Planetizen - Urban Planning News, Jobs, and Education

Corrected: The Bell Tolls for the TIGER Grant Program

The Trump Administration signaled a desire to scrap a funding program that helped fund transit, pedestrian, and bike infrastructure. A new program likely focused on rural and toll roads could take its place.
March 7, 2018, 12pm PST | James Brasuell | @CasualBrasuell
Share Tweet LinkedIn Email Comments
Hudson Institute

Update 1/3: Streetsblog USA is reporting that Secretary Elaine Chao did not announce that the Department of Transportation would cut the TIGER program. Further updates coming.

Update 2/3: a tweet by Yonah Freemark indicates that reports of the TIGER grant program's demise are premature. The Trump Administration draft budget proposal would cut the TIGER grant program, but the program can still be funded during the appropriations process.

Update 3/3: Streetsblog USA has posted a correction to the post reported below. According to the correction post, the error is in a misreading of Secretary Chao's remarks.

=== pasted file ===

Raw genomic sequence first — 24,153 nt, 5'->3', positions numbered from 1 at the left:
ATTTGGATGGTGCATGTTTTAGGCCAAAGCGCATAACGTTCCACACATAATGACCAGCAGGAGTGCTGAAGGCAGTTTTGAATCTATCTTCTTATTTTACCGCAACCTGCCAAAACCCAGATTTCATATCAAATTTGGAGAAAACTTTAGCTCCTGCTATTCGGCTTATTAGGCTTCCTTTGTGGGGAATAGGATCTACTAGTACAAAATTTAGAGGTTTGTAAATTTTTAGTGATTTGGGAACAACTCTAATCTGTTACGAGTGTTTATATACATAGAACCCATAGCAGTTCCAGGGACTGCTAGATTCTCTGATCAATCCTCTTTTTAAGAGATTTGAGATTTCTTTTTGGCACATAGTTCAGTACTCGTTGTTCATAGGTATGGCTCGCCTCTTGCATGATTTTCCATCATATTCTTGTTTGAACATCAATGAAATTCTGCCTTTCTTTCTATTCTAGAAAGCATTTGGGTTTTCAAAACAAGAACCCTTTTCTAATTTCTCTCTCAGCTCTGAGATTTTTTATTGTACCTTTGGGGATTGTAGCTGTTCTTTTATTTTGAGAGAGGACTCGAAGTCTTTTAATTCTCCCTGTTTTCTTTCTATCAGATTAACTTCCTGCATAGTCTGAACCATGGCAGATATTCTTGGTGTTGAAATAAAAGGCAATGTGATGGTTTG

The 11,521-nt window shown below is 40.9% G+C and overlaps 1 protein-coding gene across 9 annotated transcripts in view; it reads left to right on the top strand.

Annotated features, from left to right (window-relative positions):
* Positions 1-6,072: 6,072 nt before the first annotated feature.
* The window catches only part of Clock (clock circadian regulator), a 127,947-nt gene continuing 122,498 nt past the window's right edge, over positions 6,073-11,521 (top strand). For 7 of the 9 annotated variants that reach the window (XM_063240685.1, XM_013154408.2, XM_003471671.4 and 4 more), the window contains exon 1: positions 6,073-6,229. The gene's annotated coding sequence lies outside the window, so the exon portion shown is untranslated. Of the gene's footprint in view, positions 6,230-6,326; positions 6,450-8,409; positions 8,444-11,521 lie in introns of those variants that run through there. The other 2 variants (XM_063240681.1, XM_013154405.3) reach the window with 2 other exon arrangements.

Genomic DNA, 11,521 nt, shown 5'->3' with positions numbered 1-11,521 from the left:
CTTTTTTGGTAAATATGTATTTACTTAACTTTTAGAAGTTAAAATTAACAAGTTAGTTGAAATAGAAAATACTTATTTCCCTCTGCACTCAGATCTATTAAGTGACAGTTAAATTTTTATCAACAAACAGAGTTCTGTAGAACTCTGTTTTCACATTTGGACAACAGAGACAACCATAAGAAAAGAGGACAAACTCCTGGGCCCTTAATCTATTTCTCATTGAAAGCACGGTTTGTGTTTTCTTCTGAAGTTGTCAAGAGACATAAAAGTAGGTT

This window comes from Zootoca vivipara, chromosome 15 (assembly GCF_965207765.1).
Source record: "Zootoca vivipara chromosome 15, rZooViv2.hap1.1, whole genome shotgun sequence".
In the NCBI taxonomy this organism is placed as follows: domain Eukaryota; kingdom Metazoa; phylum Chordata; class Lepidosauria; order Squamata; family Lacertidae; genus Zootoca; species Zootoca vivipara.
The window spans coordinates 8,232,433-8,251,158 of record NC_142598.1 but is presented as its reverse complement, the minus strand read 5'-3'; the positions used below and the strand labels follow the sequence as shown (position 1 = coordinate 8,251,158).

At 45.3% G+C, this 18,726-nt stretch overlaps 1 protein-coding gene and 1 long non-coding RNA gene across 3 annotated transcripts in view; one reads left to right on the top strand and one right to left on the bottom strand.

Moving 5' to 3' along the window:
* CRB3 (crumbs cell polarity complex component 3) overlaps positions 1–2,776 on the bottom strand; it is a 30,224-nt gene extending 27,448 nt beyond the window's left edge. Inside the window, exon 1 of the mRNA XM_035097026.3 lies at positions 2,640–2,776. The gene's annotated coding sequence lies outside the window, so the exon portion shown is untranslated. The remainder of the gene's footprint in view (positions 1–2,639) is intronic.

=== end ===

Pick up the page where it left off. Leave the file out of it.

Original Post:

Angie Schmitt reports: "one year into the Trump administration, TIGER is officially on the way out."

U.S. Department of Transportation Secretary Elaine Chao told a House Transportation and Infrastructure Committee this week that the next round of TIGER grants would be the last. The Trump Administration is killing the program despite its popularity with congressional representation on both sides of the aisle.

Funding previously devoted to TIGER grants will now be switched to the new INFRA grant program. Schmitt explains what's known so far about INFRA:

The “INFRA” grant program is new, and it’s hard to know exactly what Trump’s DOT intends to do with it. Early signs point to a program that emphasizes rural projects and toll road construction, however. The program description on the U.S. DOT website starts off saying it will “address critical issues facing our nation’s highways and bridges highways and bridges” and never mentions walking, biking, or transit. It’s also replete with jargon about private-public partnerships and “leveraging capital.”

The article includes background on the TIGER grant program and the incremental evolution it represented for federal transportation funding, as well as some early speculation on the kind of grant-funded projects that will result from the new INFRA approach. 

Full Story:
Published on Wednesday, March 7, 2018 in Streetsblog USA
Share Tweet LinkedIn Email